Shaughnessy: Red Sox will be better this year, but irrelevance awaits if they don’t start quickly

It might be a low bar. The 60-game season of 2020 — in which the Sox went 24-36 — presented unique challenges in the face of COVID 19. The challenges are still there, but players are sort of used to that reality.

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“We all know what it felt like to play 60 games in the middle of a pandemic last year, and it was stressful,” Bloom said. “I think it was stressful for everybody in this league, regardless of the quality of season.

“And I was actually really pleasantly surprised coming in here. How normal it felt in certain ways. How positive the vibe was. How everybody was getting after it every day with a sense of purpose.”

There’s no question that the Red Sox added depth. They added versatility at many positions and beefed up the pitching staff.

Read more: Introducing the 2021 Red Sox roster

Eduardo Rodriguez appears to have returned to form after missing all of 2020, and Chris Sale is on target to join the team sometime this summer after he recovers from Tommy John surgery. Newcomer Richards believes the Sox might surprise some people.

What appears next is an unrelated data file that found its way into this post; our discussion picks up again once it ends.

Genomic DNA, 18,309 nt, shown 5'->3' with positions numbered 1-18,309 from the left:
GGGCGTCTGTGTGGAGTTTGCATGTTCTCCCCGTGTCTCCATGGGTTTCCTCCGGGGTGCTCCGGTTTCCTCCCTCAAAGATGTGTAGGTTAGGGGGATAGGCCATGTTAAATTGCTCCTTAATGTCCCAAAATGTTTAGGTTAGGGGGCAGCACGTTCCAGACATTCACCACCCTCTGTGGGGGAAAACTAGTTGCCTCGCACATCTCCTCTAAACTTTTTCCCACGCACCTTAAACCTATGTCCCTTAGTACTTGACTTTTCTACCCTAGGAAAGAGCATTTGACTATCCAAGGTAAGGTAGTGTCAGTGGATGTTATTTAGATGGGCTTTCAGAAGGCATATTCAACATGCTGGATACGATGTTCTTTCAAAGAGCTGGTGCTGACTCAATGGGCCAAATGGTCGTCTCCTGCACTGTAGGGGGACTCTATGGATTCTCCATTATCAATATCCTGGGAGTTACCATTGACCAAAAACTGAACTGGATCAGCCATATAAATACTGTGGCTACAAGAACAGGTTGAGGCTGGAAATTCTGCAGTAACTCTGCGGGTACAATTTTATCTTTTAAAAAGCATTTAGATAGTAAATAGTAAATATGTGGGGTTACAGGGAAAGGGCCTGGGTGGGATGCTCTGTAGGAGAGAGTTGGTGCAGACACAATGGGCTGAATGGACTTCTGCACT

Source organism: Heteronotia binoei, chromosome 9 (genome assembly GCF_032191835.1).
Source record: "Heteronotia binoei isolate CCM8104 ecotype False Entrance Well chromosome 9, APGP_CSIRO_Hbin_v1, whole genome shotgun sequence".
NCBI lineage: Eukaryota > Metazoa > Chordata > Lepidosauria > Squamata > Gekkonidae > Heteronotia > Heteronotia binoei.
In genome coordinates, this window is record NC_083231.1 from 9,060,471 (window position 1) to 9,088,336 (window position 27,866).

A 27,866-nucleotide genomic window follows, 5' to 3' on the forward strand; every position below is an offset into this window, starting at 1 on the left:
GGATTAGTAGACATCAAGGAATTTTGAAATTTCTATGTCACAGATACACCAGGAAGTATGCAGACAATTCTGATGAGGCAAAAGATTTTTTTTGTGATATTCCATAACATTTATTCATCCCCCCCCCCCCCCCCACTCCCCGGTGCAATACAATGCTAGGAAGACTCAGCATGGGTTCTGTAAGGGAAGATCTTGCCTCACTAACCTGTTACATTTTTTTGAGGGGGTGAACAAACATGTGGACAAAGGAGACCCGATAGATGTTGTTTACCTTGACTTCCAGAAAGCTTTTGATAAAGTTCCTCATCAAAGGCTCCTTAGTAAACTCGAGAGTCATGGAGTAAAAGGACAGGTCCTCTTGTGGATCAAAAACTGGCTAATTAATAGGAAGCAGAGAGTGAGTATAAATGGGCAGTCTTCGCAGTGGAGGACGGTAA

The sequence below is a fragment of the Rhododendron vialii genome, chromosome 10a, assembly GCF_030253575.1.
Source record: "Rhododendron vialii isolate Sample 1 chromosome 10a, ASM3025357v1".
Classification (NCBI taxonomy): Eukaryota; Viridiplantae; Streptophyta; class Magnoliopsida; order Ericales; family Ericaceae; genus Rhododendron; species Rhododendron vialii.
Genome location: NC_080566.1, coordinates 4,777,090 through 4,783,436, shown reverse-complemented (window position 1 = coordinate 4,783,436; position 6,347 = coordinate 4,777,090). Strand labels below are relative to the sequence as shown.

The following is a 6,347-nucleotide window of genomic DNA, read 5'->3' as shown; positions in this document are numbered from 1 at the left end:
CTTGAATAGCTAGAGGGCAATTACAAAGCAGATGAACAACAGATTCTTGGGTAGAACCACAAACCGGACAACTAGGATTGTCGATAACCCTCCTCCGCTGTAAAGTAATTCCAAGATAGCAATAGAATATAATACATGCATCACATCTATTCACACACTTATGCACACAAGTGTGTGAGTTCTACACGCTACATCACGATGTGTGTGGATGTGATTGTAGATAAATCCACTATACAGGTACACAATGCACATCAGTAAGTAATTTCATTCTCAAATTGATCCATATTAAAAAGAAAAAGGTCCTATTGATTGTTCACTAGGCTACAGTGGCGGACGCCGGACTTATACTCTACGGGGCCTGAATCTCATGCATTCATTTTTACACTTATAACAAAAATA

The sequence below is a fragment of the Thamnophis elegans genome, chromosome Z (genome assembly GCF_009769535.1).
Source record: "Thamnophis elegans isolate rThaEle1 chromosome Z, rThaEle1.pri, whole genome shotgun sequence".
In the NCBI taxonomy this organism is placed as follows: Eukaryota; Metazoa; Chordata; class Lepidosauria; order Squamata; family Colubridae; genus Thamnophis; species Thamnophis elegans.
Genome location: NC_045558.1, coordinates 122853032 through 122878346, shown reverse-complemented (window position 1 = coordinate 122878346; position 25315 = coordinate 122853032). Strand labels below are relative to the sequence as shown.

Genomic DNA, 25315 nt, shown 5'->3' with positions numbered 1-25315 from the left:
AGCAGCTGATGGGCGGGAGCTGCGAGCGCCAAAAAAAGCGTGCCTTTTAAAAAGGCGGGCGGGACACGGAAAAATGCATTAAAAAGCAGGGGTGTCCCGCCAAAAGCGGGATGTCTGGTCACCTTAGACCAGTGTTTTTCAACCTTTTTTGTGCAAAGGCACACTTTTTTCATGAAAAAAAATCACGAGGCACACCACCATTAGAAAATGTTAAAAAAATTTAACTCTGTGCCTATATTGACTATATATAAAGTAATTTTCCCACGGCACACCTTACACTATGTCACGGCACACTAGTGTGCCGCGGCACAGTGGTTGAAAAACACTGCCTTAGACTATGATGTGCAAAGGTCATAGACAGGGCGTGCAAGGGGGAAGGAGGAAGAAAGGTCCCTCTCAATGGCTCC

“We’ve got dogs,” he said. “We’re out there to win. We’re all pushing for each other. It’s a tight-knit group.

“I think this is a team that’s going to be sneaky good. We don’t necessarily need everybody to talk about us. But we’ll be there in the end, I promise you that.”

Earlier in the spring, Rodriguez had a similar comment.

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“When the lights go on, we’re going to show everybody what we got,” he said. “We’re going to be ready.”

Barry Chin/Globe Staff

‘“When the lights go on, we’re going to show everybody what we got. We’re going to be ready.”’

Eduardo Rodriguez

If you look around the American League, there’s a strong argument to be made that the competition has taken a step back.

In the AL West, the Astros aren’t the same team that dominated baseball for practically the last half-decade.